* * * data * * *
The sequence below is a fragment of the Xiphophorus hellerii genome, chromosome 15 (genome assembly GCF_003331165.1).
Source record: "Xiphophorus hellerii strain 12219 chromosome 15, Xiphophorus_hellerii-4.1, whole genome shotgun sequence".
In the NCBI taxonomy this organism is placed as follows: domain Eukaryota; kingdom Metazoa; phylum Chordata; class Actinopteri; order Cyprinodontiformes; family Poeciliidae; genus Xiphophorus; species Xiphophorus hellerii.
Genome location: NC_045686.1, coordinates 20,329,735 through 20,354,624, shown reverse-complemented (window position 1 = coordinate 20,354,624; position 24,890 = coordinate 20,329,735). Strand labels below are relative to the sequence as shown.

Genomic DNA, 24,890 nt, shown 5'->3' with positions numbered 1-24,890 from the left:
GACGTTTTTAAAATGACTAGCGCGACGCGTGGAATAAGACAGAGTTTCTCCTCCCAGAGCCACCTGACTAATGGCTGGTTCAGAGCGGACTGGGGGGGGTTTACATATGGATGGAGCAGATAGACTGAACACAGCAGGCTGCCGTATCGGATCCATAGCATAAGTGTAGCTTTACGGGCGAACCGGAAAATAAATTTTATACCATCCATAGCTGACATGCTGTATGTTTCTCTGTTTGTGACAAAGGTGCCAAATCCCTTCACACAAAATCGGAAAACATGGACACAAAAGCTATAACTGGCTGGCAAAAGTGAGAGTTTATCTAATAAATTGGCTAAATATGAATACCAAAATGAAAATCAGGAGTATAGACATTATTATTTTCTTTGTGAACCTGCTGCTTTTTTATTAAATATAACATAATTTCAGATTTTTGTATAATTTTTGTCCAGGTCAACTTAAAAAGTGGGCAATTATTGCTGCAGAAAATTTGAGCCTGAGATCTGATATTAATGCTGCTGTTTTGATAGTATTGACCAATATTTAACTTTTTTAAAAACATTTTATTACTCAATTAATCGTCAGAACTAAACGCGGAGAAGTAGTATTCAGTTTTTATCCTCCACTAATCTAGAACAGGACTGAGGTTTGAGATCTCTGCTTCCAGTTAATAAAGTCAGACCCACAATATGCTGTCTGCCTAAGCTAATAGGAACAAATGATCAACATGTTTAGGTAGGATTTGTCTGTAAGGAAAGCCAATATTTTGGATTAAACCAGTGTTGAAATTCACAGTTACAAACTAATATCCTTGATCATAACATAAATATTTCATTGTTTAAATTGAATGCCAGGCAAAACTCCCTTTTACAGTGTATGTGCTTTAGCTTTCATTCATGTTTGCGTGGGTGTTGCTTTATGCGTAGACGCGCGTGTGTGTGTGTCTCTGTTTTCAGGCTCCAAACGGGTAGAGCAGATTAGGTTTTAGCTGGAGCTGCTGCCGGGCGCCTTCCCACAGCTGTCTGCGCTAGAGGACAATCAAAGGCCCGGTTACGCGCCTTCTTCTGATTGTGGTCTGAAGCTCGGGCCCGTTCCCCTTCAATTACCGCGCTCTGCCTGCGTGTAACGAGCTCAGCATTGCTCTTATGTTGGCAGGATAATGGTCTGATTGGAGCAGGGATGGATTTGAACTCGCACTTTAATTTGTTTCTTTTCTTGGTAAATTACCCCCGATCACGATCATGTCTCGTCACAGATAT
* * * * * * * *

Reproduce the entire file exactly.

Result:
The sequence below is a fragment of the Xiphophorus hellerii genome, chromosome 15 (genome assembly GCF_003331165.1).
Source record: "Xiphophorus hellerii strain 12219 chromosome 15, Xiphophorus_hellerii-4.1, whole genome shotgun sequence".
In the NCBI taxonomy this organism is placed as follows: domain Eukaryota; kingdom Metazoa; phylum Chordata; class Actinopteri; order Cyprinodontiformes; family Poeciliidae; genus Xiphophorus; species Xiphophorus hellerii.
Genome location: NC_045686.1, coordinates 20,329,735 through 20,354,624, shown reverse-complemented (window position 1 = coordinate 20,354,624; position 24,890 = coordinate 20,329,735). Strand labels below are relative to the sequence as shown.

Genomic DNA, 24,890 nt, shown 5'->3' with positions numbered 1-24,890 from the left:
GACGTTTTTAAAATGACTAGCGCGACGCGTGGAATAAGACAGAGTTTCTCCTCCCAGAGCCACCTGACTAATGGCTGGTTCAGAGCGGACTGGGGGGGGTTTACATATGGATGGAGCAGATAGACTGAACACAGCAGGCTGCCGTATCGGATCCATAGCATAAGTGTAGCTTTACGGGCGAACCGGAAAATAAATTTTATACCATCCATAGCTGACATGCTGTATGTTTCTCTGTTTGTGACAAAGGTGCCAAATCCCTTCACACAAAATCGGAAAACATGGACACAAAAGCTATAACTGGCTGGCAAAAGTGAGAGTTTATCTAATAAATTGGCTAAATATGAATACCAAAATGAAAATCAGGAGTATAGACATTATTATTTTCTTTGTGAACCTGCTGCTTTTTTATTAAATATAACATAATTTCAGATTTTTGTATAATTTTTGTCCAGGTCAACTTAAAAAGTGGGCAATTATTGCTGCAGAAAATTTGAGCCTGAGATCTGATATTAATGCTGCTGTTTTGATAGTATTGACCAATATTTAACTTTTTTAAAAACATTTTATTACTCAATTAATCGTCAGAACTAAACGCGGAGAAGTAGTATTCAGTTTTTATCCTCCACTAATCTAGAACAGGACTGAGGTTTGAGATCTCTGCTTCCAGTTAATAAAGTCAGACCCACAATATGCTGTCTGCCTAAGCTAATAGGAACAAATGATCAACATGTTTAGGTAGGATTTGTCTGTAAGGAAAGCCAATATTTTGGATTAAACCAGTGTTGAAATTCACAGTTACAAACTAATATCCTTGATCATAACATAAATATTTCATTGTTTAAATTGAATGCCAGGCAAAACTCCCTTTTACAGTGTATGTGCTTTAGCTTTCATTCATGTTTGCGTGGGTGTTGCTTTATGCGTAGACGCGCGTGTGTGTGTGTCTCTGTTTTCAGGCTCCAAACGGGTAGAGCAGATTAGGTTTTAGCTGGAGCTGCTGCCGGGCGCCTTCCCACAGCTGTCTGCGCTAGAGGACAATCAAAGGCCCGGTTACGCGCCTTCTTCTGATTGTGGTCTGAAGCTCGGGCCCGTTCCCCTTCAATTACCGCGCTCTGCCTGCGTGTAACGAGCTCAGCATTGCTCTTATGTTGGCAGGATAATGGTCTGATTGGAGCAGGGATGGATTTGAACTCGCACTTTAATTTGTTTCTTTTCTTGGTAAATTACCCCCGATCACGATCATGTCTCGTCACAGATAT